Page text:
AUSTRALIA IN THE 1970’S


Politics:


Malcolm Fraser served as prime minister until March 1983, longer than anyone except Bob Menzies; then the Labor party returned to office, and Bob Hawke\'s term extended further than any previous Labor leader. His term lasted until December 1991, when Paul Keating replaced him as Prime Minister. Australian life remained gracious and comfortable in many ways: in 1964 Donald Horne published a book about Australia entitled The Lucky Country, and, while Horne used the phrase sarcastically, many of his fellow citizens in the generation ahead accepted it. Both Fraser and Hawke were capable and committed, and such qualities were respected widely among their ministers. In the states, however, the record was often unpredictable and sometimes worse. The major political parties became less associated with particular pressure groups: middle-class professionals became virtually as dominant in the ALP as they were among the Liberals. The Country Party changed its name to the National Party (NP) in 1983.


This approach reflected, rather than caused, persistent problems; but did not solve them. Inflation was endemic from the 1940s but rose sharply in the early 1970s. Defying much rhetoric and expostulation, the rate of inflation remained higher than that of countries with otherwise comparable economies. High interest rates continued to attract overseas investment, but even this was a disputable boon. The high rates curtailed spending, notably on that traditional bastion of “the Lucky Country,” individual home ownership. They also increased the national debt and tended to keep the value of the Australian dollar high, harming the balance of trade.


The government\'s policies prompted reduction of tariffs; doubtless these had previously sheltered inefficiency, but in the new climate many manufacturers succumbed. As a result, a pillar of the earlier boom was overturned, and unemployment became a problem in a way unknown since 1940. Australia\'s share in world trade diminished. Notwithstanding that, its economic viability depended more than ever on commodity exports, continuing or even intensifying a colonial-style economic status. Living standards declined relative to many other societies and tended toward absolute stabilisation. A few individuals got rich but behaved in such a way as to win the derogatory nickname “corporate cowboys,” and they ultimately often lost their shareholders\' money. In the later 1980s the governments or the police or both of several states were implicated in scandals involving corruption and deceit. These troubles had counterparts in earlier Australian history and in many another time and place. Nevertheless, it was disquieting. The political drama of November–December 1975 had less short-term effect than might have been expected. In the longer term, however, that period seemed a watershed.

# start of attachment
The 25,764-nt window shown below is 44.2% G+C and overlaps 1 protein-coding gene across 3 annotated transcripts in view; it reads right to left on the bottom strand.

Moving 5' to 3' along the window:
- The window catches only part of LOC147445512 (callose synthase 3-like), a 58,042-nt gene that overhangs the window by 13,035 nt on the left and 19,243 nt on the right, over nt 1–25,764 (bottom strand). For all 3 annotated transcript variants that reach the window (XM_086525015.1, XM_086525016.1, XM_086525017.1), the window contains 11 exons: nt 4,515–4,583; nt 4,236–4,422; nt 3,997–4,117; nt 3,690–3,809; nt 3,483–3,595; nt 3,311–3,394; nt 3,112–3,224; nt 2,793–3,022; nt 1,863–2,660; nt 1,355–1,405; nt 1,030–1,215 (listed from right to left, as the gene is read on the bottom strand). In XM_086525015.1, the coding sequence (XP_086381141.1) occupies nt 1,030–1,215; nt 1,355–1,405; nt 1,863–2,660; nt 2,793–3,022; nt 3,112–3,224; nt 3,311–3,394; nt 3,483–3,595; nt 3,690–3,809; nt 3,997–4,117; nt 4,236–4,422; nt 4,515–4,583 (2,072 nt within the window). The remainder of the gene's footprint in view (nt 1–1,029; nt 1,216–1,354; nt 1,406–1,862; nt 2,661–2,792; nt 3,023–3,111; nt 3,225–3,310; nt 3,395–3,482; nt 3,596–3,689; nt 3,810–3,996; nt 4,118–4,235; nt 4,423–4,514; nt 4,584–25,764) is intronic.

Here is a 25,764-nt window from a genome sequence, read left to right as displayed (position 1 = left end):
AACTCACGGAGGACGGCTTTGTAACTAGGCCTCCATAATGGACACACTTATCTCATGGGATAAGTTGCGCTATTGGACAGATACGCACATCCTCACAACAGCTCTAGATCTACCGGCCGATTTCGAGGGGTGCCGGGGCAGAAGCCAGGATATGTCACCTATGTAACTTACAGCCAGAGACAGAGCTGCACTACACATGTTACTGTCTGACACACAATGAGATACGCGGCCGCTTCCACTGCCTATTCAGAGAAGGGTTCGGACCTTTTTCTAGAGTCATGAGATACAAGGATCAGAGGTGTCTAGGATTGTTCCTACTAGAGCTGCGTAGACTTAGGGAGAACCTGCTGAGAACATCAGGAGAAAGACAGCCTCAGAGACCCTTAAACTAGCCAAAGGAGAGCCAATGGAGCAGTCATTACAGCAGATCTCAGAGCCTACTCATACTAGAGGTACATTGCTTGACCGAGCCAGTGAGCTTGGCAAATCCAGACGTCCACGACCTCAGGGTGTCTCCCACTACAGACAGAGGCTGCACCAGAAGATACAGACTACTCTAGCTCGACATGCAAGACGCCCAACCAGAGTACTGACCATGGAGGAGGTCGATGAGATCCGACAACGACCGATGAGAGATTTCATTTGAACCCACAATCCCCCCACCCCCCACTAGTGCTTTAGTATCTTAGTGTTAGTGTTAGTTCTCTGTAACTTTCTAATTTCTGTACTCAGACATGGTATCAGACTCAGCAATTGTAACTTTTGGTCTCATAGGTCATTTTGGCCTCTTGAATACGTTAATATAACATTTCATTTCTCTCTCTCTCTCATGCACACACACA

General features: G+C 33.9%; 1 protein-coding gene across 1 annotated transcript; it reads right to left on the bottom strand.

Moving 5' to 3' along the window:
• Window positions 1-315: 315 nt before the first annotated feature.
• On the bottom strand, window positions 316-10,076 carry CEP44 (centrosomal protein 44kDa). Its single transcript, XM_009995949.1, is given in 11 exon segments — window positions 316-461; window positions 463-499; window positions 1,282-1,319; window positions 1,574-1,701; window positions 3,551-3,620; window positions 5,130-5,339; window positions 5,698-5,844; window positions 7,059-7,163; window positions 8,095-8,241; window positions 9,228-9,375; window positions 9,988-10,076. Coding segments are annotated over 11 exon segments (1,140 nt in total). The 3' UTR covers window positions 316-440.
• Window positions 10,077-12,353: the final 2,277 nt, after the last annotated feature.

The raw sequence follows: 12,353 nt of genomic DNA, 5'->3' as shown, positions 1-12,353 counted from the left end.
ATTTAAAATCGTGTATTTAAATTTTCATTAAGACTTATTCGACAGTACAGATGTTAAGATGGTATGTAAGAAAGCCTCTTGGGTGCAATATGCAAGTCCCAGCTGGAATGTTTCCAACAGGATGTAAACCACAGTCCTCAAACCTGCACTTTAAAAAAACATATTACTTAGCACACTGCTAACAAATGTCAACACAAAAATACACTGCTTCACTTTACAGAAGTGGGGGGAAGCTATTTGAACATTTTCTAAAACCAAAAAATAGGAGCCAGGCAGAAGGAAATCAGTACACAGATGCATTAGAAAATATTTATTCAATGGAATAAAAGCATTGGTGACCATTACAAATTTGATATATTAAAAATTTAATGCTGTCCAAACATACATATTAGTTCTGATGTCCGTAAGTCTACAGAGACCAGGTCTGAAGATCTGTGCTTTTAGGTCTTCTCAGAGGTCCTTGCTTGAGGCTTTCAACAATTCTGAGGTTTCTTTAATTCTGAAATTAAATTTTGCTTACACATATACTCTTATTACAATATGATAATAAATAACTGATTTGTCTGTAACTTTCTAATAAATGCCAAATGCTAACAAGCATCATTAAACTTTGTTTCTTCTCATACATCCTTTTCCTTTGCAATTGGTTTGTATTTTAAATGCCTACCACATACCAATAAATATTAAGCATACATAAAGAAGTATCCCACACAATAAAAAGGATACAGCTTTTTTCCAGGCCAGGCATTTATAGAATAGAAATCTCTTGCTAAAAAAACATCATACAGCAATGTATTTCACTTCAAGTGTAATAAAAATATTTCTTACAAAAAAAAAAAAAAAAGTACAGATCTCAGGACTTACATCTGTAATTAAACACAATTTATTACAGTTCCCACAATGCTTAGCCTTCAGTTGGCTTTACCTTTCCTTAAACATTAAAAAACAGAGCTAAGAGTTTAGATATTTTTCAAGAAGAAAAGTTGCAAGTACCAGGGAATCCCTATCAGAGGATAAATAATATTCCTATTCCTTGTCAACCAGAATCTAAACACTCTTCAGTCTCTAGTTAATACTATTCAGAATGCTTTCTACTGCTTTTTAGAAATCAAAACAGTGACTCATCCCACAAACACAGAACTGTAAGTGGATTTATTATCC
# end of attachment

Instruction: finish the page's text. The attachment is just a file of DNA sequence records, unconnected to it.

International affairs


Both world wars encouraged, even forced, Australian governments to assert themselves internationally. The ALP had always tended toward a comparatively forthright international policy. Appropriately, therefore, the Curtin and Chifley governments, especially in the person of Evatt, took a sizeable part in founding the United Nations. Evatt helped secure recognition of the rights of smaller nations in the United Nations and served as president of the United Nations General Assembly in 1948–49. The Labor governments also had some sympathy for Asian nationalist movements, most importantly in Indonesia.


With the accession of Menzies and the deepening of the Cold War, attitudes became more conservative. Sentimental ties of empire remained strong enough for the visit of Queen Elizabeth II in 1954 to provoke mass emotion. Menzies, an ardent royalist, upheld the British position in the Suez crisis of 1956. Yet overall the stronger theme was Australian acceptance of U.S. dominance—all the more inexorable as the United Kingdom abandoned much of the modest interest it had ever cherished for Australia. The U.S. alliance crystallised in the 1951 Australia–New Zealand–United States (ANZUS) pact, reinforced (1955–77) by the Southeast Asia Treaty Organisation (SEATO). Only the Whitlam government chafed at the alliance, and then only in part. Australia followed the United States\' lead in such crises as the Korean, Vietnam, and 1991 Persian Gulf wars. Australia did not recognise the People\'s Republic of China until 1972–73. American satellite-tracking stations and other facilities functioned on Australian soil.


Relations with Japan were particularly important. Antagonism ran strong in the postwar years and lingered for decades. Nevertheless, trade recommenced in 1949 and grew rapidly; by 1966–67 Japan had surpassed the United Kingdom as the nation receiving the largest share of Australia\'s exports, and in